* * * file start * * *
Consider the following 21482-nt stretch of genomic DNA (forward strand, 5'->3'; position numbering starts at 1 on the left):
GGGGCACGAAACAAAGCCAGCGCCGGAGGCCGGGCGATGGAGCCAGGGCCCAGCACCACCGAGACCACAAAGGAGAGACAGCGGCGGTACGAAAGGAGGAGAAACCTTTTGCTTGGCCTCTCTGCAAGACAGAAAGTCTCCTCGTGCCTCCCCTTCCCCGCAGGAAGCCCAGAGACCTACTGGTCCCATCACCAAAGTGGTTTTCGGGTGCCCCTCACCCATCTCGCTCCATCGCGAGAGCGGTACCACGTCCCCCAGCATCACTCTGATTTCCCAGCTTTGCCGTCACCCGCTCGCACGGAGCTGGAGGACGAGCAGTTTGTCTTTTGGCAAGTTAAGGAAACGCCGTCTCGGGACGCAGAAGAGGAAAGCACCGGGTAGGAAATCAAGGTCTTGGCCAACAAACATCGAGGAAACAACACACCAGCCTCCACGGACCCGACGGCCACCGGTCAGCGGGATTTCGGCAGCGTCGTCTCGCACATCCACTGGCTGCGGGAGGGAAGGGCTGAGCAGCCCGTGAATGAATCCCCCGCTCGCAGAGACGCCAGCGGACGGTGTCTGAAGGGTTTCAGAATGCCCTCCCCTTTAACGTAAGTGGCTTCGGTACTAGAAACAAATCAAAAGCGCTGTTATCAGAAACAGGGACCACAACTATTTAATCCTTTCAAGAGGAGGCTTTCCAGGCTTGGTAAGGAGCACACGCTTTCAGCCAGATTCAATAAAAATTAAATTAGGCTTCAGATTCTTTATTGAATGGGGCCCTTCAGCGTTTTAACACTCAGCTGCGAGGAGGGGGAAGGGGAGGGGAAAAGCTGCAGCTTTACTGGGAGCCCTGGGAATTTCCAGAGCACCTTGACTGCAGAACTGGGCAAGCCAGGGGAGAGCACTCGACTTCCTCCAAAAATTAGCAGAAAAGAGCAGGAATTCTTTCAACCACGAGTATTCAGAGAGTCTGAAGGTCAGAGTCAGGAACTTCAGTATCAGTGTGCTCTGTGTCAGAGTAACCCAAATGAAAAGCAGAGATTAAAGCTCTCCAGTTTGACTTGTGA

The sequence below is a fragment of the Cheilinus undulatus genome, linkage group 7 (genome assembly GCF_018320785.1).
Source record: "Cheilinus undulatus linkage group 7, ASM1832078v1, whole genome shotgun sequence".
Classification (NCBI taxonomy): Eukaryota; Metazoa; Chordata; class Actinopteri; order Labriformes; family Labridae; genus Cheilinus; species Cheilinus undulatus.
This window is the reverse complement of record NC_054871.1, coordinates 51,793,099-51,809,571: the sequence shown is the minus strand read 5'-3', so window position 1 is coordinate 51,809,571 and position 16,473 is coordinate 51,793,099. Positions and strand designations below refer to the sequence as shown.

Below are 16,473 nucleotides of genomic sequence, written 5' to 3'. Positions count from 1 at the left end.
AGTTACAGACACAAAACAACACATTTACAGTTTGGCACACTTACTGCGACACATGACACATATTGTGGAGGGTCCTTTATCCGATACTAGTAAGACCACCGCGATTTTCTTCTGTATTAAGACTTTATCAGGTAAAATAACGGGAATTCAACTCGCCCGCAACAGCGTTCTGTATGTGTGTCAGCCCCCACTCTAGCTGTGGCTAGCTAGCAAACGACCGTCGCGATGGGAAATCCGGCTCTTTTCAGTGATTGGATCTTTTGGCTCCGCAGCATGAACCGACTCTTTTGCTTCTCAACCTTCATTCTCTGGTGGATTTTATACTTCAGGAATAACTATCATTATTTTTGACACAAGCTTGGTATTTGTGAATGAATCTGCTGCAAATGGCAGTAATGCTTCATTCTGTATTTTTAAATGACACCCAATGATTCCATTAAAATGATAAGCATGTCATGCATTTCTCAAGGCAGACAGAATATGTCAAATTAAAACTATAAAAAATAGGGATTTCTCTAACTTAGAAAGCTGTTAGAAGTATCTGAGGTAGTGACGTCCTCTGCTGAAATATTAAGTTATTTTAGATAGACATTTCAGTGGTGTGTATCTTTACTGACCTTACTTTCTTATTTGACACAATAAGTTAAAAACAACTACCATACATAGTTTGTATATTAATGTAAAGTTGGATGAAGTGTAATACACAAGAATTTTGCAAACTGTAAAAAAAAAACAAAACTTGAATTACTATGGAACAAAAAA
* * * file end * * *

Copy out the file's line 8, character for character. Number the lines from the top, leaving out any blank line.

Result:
AGTTACAGACACAAAACAACACATTTACAGTTTGGCACACTTACTGCGACACATGACACATATTGTGGAGGGTCCTTTATCCGATACTAGTAAGACCACCGCGATTTTCTTCTGTATTAAGACTTTATCAGGTAAAATAACGGGAATTCAACTCGCCCGCAACAGCGTTCTGTATGTGTGTCAGCCCCCACTCTAGCTGTGGCTAGCTAGCAAACGACCGTCGCGATGGGAAATCCGGCTCTTTTCAGTGATTGGATCTTTTGGCTCCGCAGCATGAACCGACTCTTTTGCTTCTCAACCTTCATTCTCTGGTGGATTTTATACTTCAGGAATAACTATCATTATTTTTGACACAAGCTTGGTATTTGTGAATGAATCTGCTGCAAATGGCAGTAATGCTTCATTCTGTATTTTTAAATGACACCCAATGATTCCATTAAAATGATAAGCATGTCATGCATTTCTCAAGGCAGACAGAATATGTCAAATTAAAACTATAAAAAATAGGGATTTCTCTAACTTAGAAAGCTGTTAGAAGTATCTGAGGTAGTGACGTCCTCTGCTGAAATATTAAGTTATTTTAGATAGACATTTCAGTGGTGTGTATCTTTACTGACCTTACTTTCTTATTTGACACAATAAGTTAAAAACAACTACCATACATAGTTTGTATATTAATGTAAAGTTGGATGAAGTGTAATACACAAGAATTTTGCAAACTGTAAAAAAAAAACAAAACTTGAATTACTATGGAACAAAAAA